The consulting firm P3, which truly benchmarks every cell available, broadly confirms the view of ZSW. P3 cites three advantages of sodium versus lithium-ion cells: They are more powerful in terms of charge and discharge performance and thus offer advantages for applications with high power requirements, such as onboard batteries, small vehicles and stationary storage for power grids with high power requirements, among others. However, they are not yet a good enough fit for electric cars, according to P3. They have top-notch low-temperature performance. And their lifetime and thermal stability, i.e. safety, is very high. “But because the energy density is not comparable to current lithium-ion batteries with NCM cathode, the core competitive technology is LFP,” the consultancy concludes.
This needs a brief explanation: With few exceptions, lithium-ion cells with a cathode of nickel, cobalt and manganese were and are used in battery-electric cars. Although the mixing ratio at the cathode has changed permanently, the basic structure is similar. Tesla has been selling the Model 3 SR+ with a lithium iron phosphate battery for just under a year. This cell chemistry is extremely robust, allows tight packaging in the system and has very high cycle stability.
Because cobalt and nickel can be dispensed with, the price drops. On the other hand, there are disadvantages such as a shorter range due to the lower energy density – which is why the Model 3 is Standard Range Plus and not Long Range – and poor performance in cold conditions. Nevertheless, Tesla is rumoured to be deploying the second generation of LFP cells as early as the end of the year. The winter will show what improvements have been made.
No industrial-scale application so far
Back to P3’s assessment of sodium-ion batteries: the degree of maturity so far is low, he said, because a sober look reveals that there is no application on a large industrial scale. “Quite a few startups from Faradion in the UK, Altris in Sweden or Tiamat in France are trying to commercialize this technology,” P3 said. None has succeeded yet.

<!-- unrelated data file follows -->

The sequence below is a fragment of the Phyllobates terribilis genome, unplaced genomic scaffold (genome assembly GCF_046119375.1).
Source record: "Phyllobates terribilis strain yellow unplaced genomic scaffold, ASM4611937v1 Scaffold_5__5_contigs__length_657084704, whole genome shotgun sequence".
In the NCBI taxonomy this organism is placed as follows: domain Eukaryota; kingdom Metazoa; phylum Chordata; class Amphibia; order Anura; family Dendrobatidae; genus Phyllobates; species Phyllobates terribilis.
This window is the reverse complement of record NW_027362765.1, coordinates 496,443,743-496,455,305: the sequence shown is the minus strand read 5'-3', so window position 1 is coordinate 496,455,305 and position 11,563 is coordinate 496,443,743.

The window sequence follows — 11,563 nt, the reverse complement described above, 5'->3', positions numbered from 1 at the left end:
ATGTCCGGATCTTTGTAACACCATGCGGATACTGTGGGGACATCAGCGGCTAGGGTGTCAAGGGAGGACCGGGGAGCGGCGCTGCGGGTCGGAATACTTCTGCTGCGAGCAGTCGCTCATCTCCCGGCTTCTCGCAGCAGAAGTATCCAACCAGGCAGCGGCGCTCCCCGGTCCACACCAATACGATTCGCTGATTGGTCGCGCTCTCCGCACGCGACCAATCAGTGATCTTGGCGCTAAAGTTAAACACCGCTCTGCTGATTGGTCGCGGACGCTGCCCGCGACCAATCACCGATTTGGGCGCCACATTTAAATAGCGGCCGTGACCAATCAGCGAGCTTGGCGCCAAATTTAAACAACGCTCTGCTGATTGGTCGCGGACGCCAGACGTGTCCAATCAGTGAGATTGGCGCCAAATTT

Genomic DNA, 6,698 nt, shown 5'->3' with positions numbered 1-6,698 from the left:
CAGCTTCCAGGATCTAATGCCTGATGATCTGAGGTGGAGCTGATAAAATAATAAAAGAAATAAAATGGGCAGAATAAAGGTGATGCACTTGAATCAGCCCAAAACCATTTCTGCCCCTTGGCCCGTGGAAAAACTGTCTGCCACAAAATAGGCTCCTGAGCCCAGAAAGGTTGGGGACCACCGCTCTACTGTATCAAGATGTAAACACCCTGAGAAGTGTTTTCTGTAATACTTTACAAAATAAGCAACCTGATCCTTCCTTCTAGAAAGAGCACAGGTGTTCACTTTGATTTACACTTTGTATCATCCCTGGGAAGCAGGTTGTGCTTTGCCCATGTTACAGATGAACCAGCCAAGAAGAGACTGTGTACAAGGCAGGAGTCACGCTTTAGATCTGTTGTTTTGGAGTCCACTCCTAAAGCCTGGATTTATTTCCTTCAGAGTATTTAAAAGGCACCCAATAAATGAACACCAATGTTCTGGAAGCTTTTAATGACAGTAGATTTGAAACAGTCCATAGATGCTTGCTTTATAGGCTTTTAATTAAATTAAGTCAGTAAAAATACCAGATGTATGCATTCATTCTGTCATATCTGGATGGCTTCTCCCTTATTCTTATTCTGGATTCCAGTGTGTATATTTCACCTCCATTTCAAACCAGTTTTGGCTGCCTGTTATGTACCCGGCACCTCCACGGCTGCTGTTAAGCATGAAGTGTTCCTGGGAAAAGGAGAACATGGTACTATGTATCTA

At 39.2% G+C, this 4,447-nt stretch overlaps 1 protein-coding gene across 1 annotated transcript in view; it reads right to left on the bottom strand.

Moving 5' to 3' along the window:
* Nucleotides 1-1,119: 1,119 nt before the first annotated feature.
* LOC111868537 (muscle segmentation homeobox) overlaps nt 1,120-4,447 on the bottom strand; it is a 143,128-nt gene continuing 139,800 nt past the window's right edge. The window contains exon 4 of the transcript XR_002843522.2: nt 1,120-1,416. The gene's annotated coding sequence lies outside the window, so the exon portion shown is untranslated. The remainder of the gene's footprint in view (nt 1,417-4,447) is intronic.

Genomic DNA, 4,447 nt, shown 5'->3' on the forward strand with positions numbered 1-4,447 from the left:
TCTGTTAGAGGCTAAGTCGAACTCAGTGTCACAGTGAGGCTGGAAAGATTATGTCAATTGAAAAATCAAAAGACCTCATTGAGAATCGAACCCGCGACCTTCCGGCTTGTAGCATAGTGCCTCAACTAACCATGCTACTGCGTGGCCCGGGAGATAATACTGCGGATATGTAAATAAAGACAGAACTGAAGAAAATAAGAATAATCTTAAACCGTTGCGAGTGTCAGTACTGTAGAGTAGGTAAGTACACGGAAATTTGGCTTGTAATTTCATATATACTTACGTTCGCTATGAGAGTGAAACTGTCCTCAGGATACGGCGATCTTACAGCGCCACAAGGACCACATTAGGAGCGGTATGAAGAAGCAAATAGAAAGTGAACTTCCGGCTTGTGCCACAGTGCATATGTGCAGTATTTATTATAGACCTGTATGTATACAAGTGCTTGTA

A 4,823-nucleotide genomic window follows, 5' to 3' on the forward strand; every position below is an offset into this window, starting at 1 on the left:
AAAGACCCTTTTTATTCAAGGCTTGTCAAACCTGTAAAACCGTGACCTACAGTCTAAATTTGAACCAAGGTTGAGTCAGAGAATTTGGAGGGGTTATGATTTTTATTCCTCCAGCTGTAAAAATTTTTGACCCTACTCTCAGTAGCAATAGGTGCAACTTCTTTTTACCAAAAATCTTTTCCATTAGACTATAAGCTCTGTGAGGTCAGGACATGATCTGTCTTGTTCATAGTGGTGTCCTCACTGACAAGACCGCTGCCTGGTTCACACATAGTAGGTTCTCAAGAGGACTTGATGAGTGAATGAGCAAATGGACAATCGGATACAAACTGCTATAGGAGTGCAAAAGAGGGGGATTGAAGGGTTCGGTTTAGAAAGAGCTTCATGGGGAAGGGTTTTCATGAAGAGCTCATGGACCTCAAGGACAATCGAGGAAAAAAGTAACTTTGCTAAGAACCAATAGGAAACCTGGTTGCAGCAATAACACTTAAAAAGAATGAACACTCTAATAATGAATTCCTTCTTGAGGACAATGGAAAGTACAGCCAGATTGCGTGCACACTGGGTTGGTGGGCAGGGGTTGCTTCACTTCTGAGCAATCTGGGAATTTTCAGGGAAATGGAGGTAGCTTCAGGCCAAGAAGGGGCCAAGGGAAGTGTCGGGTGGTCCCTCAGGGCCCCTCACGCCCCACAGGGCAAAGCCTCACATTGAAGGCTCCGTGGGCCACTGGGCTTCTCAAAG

If successful, the cost advantage could be ten to 20 per cent compared to LFP: “The significantly higher availability of sodium as well as its simpler and more environmentally friendly extraction and the elimination of cobalt and nickel in the cathode material can lead to a significant reduction in cell costs.” P3 believes that an application in motor vehicles is also possible, but for the time being the trend is toward stationary storage.
Utilising existing production processes
The reality of use in a mass-produced electric car could nevertheless come sooner than that of solid-state batteries: “It is estimated that the corresponding level of maturity for large-scale industrialization will be reached more quickly than, for example, by All Solid State, because due to the drop-in technology (same production technologies and similar material combinations as for lithium-ion batteries) the scalability can be classified as relatively high.
Neither ZSW nor P3 are currently committing to a price. Optimists, however, assume a cost of $30 per kilowatt-hour. CATL is very likely to produce sodium-ion cells in the period from or after 2023. At the same time, more electric cars with LFP cells will be coming to market in Germany. Volkswagen, for example, has already specified this for its entry-level ID.1 and ID.2 models. So, because of their better performance and even lower cost, while being more environmentally friendly, sodium-ion cells could become a competitor to LFP in the second half of the decade. As always with batteries, there is no cause for euphoria. But there is reason to be confident: at the moment, cost reduction is the most important aspect of electromobility’s global ramp-up.
Reporting by Christoph M. Schwarzer, Germany. Edit & translation by Nora Manthey, UK.